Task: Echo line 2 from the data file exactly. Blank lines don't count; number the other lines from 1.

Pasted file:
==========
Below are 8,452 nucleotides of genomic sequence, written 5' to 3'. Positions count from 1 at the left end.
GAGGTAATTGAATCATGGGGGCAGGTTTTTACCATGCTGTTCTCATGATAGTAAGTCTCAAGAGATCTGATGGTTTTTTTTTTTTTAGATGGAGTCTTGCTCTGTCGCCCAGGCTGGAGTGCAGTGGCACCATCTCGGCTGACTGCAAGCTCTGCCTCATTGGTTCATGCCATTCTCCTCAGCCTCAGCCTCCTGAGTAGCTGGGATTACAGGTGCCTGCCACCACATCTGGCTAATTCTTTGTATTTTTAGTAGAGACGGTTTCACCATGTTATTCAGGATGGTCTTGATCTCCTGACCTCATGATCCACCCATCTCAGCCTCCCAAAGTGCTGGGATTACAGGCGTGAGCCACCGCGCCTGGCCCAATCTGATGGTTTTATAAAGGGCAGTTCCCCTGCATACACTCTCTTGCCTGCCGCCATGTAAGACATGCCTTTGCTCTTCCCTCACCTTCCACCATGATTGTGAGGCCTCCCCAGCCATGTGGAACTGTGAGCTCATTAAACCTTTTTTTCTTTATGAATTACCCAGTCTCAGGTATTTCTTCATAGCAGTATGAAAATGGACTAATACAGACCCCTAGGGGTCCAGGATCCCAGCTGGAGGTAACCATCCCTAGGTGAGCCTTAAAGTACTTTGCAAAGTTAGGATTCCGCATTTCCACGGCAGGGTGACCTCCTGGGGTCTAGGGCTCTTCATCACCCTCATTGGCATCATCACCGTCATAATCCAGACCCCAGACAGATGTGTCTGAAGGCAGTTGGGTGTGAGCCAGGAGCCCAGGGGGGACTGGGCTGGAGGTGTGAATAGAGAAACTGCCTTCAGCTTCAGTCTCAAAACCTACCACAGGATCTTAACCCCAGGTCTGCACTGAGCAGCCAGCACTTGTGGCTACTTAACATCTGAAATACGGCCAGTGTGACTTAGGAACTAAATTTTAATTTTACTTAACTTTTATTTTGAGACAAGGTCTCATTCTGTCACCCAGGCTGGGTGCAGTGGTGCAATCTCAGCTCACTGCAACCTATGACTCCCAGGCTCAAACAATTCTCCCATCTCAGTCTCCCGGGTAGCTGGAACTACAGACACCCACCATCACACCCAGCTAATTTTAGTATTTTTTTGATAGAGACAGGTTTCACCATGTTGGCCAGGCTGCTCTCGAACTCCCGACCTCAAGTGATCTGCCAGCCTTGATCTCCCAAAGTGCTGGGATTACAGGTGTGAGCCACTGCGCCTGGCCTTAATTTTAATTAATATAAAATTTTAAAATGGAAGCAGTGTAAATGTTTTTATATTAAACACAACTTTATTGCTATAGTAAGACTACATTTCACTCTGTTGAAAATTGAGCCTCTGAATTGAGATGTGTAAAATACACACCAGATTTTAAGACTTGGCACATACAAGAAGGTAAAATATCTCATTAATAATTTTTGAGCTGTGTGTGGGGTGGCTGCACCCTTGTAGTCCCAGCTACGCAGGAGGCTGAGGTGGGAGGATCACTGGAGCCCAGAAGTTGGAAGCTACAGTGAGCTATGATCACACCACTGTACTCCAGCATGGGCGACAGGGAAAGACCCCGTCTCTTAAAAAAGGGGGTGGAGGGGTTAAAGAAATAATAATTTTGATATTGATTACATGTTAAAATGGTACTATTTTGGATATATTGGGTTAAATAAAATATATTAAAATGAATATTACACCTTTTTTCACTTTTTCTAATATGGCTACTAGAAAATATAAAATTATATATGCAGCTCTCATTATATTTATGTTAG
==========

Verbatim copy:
GAGGTAATTGAATCATGGGGGCAGGTTTTTACCATGCTGTTCTCATGATAGTAAGTCTCAAGAGATCTGATGGTTTTTTTTTTTTTAGATGGAGTCTTGCTCTGTCGCCCAGGCTGGAGTGCAGTGGCACCATCTCGGCTGACTGCAAGCTCTGCCTCATTGGTTCATGCCATTCTCCTCAGCCTCAGCCTCCTGAGTAGCTGGGATTACAGGTGCCTGCCACCACATCTGGCTAATTCTTTGTATTTTTAGTAGAGACGGTTTCACCATGTTATTCAGGATGGTCTTGATCTCCTGACCTCATGATCCACCCATCTCAGCCTCCCAAAGTGCTGGGATTACAGGCGTGAGCCACCGCGCCTGGCCCAATCTGATGGTTTTATAAAGGGCAGTTCCCCTGCATACACTCTCTTGCCTGCCGCCATGTAAGACATGCCTTTGCTCTTCCCTCACCTTCCACCATGATTGTGAGGCCTCCCCAGCCATGTGGAACTGTGAGCTCATTAAACCTTTTTTTCTTTATGAATTACCCAGTCTCAGGTATTTCTTCATAGCAGTATGAAAATGGACTAATACAGACCCCTAGGGGTCCAGGATCCCAGCTGGAGGTAACCATCCCTAGGTGAGCCTTAAAGTACTTTGCAAAGTTAGGATTCCGCATTTCCACGGCAGGGTGACCTCCTGGGGTCTAGGGCTCTTCATCACCCTCATTGGCATCATCACCGTCATAATCCAGACCCCAGACAGATGTGTCTGAAGGCAGTTGGGTGTGAGCCAGGAGCCCAGGGGGGACTGGGCTGGAGGTGTGAATAGAGAAACTGCCTTCAGCTTCAGTCTCAAAACCTACCACAGGATCTTAACCCCAGGTCTGCACTGAGCAGCCAGCACTTGTGGCTACTTAACATCTGAAATACGGCCAGTGTGACTTAGGAACTAAATTTTAATTTTACTTAACTTTTATTTTGAGACAAGGTCTCATTCTGTCACCCAGGCTGGGTGCAGTGGTGCAATCTCAGCTCACTGCAACCTATGACTCCCAGGCTCAAACAATTCTCCCATCTCAGTCTCCCGGGTAGCTGGAACTACAGACACCCACCATCACACCCAGCTAATTTTAGTATTTTTTTGATAGAGACAGGTTTCACCATGTTGGCCAGGCTGCTCTCGAACTCCCGACCTCAAGTGATCTGCCAGCCTTGATCTCCCAAAGTGCTGGGATTACAGGTGTGAGCCACTGCGCCTGGCCTTAATTTTAATTAATATAAAATTTTAAAATGGAAGCAGTGTAAATGTTTTTATATTAAACACAACTTTATTGCTATAGTAAGACTACATTTCACTCTGTTGAAAATTGAGCCTCTGAATTGAGATGTGTAAAATACACACCAGATTTTAAGACTTGGCACATACAAGAAGGTAAAATATCTCATTAATAATTTTTGAGCTGTGTGTGGGGTGGCTGCACCCTTGTAGTCCCAGCTACGCAGGAGGCTGAGGTGGGAGGATCACTGGAGCCCAGAAGTTGGAAGCTACAGTGAGCTATGATCACACCACTGTACTCCAGCATGGGCGACAGGGAAAGACCCCGTCTCTTAAAAAAGGGGGTGGAGGGGTTAAAGAAATAATAATTTTGATATTGATTACATGTTAAAATGGTACTATTTTGGATATATTGGGTTAAATAAAATATATTAAAATGAATATTACACCTTTTTTCACTTTTTCTAATATGGCTACTAGAAAATATAAAATTATATATGCAGCTCTCATTATATTTATGTTAG